Smartphone Apps and other mobile technology have proven to be powerful tools for tracking and managing health over the past few years. If my own explorations in the iPhone App Store in the last year are any indication, the number and variety of applications (and their scope of usability) will continue to grow exponentially in the years to come.
Currently, there are apps that can take your blood pressure, decipher drug tests and hold your entire medical record. There are diet apps that keep track of your exercise, caloric intake and the steps you walk in a day. Finally, there are apps that focus even more specifically on nutrition. We’ll focus on four apps in this category today.
With the Fooducate App, you can scan groceries using their barcodes to find out how they rate based of factors such as calories, fat, artificial flavoring, sodium content and more. If that product doesn’t make the grade, the app will offer up several alternative products from which you can choose that might be a healthier option.
In the latest version of Fooducate, users can browse for products by categories, such as cold cereals, cheese, fruits or grains. The app also points out potential portion distortion on labeling—for instance a soda that gives nutrition facts for a serving size of 8 fl oz when the drink comes in a 20 fl oz bottle.
Not all of us can always make the commitment to “shop the perimeter of the grocery store,” where the produce and fresh (perishable foods are), as Michael Pollan advises In Defense of Food. Pollan also recommends against eating foods that contain ingredients you do not recognize.
Yet if you must or simply choose to, Center for Science in the Public Interest has released an app called Chemical Cuisine. It is a pretty terrific tool for deciphering those mysterious ingredients in much of the food many consume on a daily basis.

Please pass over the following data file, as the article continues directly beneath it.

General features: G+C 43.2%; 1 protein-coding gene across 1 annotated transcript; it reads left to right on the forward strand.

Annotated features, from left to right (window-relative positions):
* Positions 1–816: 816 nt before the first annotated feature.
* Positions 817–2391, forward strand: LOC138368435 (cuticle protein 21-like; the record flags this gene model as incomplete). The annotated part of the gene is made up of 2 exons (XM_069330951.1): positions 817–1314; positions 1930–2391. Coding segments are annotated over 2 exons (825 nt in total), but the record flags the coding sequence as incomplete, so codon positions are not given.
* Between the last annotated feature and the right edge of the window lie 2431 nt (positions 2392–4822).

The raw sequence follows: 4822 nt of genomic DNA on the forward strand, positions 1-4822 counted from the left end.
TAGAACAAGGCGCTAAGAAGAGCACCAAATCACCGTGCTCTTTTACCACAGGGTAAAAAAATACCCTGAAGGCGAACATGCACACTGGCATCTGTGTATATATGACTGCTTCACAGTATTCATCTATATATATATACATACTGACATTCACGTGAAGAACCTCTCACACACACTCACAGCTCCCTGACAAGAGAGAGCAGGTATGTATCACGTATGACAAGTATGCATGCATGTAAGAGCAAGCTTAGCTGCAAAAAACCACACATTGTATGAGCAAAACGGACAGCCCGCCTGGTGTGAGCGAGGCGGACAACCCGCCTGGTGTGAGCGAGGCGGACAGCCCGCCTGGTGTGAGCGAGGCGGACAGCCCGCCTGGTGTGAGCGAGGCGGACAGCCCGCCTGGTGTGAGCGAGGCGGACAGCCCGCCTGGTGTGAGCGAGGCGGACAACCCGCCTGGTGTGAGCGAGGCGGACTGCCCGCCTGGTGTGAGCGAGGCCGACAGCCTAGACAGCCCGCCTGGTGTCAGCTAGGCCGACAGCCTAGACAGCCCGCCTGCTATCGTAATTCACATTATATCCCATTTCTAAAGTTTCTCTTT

What in the world is datem, the last ingredient on the Bisquick box hiding at the back of the pantry? Feel like you need a degree in chemistry to figure out first, what it is, and second, what is its the purpose in a particular product? No fear, there’s an app for that: Chemical Cuisine.
For those concerned about pesticides in their produce, the Environmental Working Group offers an app listing a dozen fruits and vegetables with the most pesticide contamination, hence its title, Dirty Dozen. The Shopper’s Guide to Pesticide in Produce helps the consumer determine which fruits and vegetables would best be purchased organic, like apples, celery and strawberries. While you can also print out the list, it is extremely handy to have on touchscreen while cruising through the store or farmer’s market.
Grocery shoppers can also consult the EWG’s Clean 15, which is considered to be the least contaminated produce, to decide what need not be purchased organic to be most healthy. These produce include onions, sweet corn, pineapples and sweet peas.
Our last app of the day is packed with a number of features that will appeal to those who like to dine out without the weighted guilt of excess calories, fat and sugar. The Eat This Not That! Restaurant App is based on the book series, which uncovers the mind-boggling nutritional facts about the food being served in restaurants and supermarkets around the country—and offers healthier alternatives. The app is meant to be used while dining out, offering lower calorie food substitutions, nutritional grades for thousands of items on adult and kid menus and summaries of the “best” and “worst” food selections at each restaurant featured.
Users can test their nutritional knowledge with the ETNT! (Eat This Not That) Game, by picking the the better of two food options in the breakfast, lunch or dinner categories. In the timed game, more nutritional info—calories, fat, etc.—is revealed about each food, which is an educational revelation itself. Players may be startled—and disgusted—to discover that some foods they thought were “healthier” options actually pack plenty more fat and calories than surprising alternatives.
The app also includes tools for a personalized weight loss plan. One can record and track lost weight and calories consumed and burned. A food database contains the calorie count for thousands of grocery products and restaurant items. It also calculates calories burned for more than 200 exercises and activities.